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    tableclocks's Avatar
    tableclocks Posts: 383, Reputation: 2
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    #1

    Apr 22, 2015, 06:47 AM
    Gift a mutual funds to my kids
    5 older kids, all over 30, thinking of a $5,000 mutual fund for each of then now and giving it to then for Christmas, it will be in their name only, I don't see any tax troubles, I know, they will have gains or loses for the 2015 year, more likely then will save it, rather then cash where they will piss it away, do you see any thing wrong here... thanks... richard
    i would like to do it in a IRA on their behalf
    joypulv's Avatar
    joypulv Posts: 21,593, Reputation: 2941
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    #2

    Apr 22, 2015, 07:03 AM
    "in an IRA on their behalf" threw me. Not sure whether you have an IRA (and which kind) and want to gift parts of it or what.
    Read this and ask back.
    Can You Give Part of Your IRA to Your Family Tax Free?

    I personally wouldn't do this unless each of them wants this kind of tax hassle next year.
    tableclocks's Avatar
    tableclocks Posts: 383, Reputation: 2
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    #3

    Apr 22, 2015, 08:06 PM
    Why would there be a tax hassle? So they will pay on and dinidends or what ever

    Quote Originally Posted by joypulv View Post
    "in an IRA on their behalf" threw me. Not sure whether you have an IRA (and which kind) and want to gift parts of it or what.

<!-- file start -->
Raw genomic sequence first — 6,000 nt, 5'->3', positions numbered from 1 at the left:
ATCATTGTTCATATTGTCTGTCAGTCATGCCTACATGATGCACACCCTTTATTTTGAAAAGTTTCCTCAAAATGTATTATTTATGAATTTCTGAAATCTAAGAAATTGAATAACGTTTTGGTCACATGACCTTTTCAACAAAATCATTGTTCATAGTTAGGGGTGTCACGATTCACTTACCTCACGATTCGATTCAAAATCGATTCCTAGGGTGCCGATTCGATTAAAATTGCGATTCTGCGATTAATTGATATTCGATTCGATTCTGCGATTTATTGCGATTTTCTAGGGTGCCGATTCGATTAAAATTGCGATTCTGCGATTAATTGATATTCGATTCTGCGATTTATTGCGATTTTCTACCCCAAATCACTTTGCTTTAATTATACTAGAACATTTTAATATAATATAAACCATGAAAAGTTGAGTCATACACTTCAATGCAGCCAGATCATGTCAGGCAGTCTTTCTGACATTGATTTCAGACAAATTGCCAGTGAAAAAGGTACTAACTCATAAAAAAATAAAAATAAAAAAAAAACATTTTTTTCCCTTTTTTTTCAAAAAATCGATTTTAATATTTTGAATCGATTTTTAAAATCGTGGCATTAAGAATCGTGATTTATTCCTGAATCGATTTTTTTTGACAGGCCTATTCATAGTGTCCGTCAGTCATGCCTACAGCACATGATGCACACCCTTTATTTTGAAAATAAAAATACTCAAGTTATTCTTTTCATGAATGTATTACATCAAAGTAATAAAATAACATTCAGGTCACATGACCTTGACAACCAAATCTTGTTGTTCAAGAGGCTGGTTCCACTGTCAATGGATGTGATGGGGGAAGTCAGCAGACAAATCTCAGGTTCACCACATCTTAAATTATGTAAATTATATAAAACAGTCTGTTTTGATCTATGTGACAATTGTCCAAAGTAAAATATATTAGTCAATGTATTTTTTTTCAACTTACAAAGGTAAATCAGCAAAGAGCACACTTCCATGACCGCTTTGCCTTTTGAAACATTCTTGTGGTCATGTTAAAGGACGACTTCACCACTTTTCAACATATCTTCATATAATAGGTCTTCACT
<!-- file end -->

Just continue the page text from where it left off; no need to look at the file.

Read this and ask back.
    Can You Give Part of Your IRA to Your Family Tax Free?

    I personally wouldn't do this unless each of them wants this kind of tax hassle next year.
    It will be all new money, new IRA, in there name
    Just as if they were doing it themselves, only with my money
    joypulv's Avatar
    joypulv Posts: 21,593, Reputation: 2941
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    #4

    Apr 23, 2015, 03:29 AM
    OK, but each child has to have a job (and the amount can't exceed their income). A Roth IRA is better. Your financial institution will explain why.
    ebaines's Avatar
    ebaines Posts: 12,130, Reputation: 1307
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    #5

    Apr 23, 2015, 04:40 AM
    No issues gifting $5K to each. If you want to donate into their existing IRA accounts that's easy enough to do - though you'll need to know their account numbers. BTW, I did this exact same thing for my kids. There are no tax issues at all for either you or they. I agree with Joy about the Roth versus traditional IRA, though whether they may have a Roth IRA contribution depends on each of their personal financial situations.

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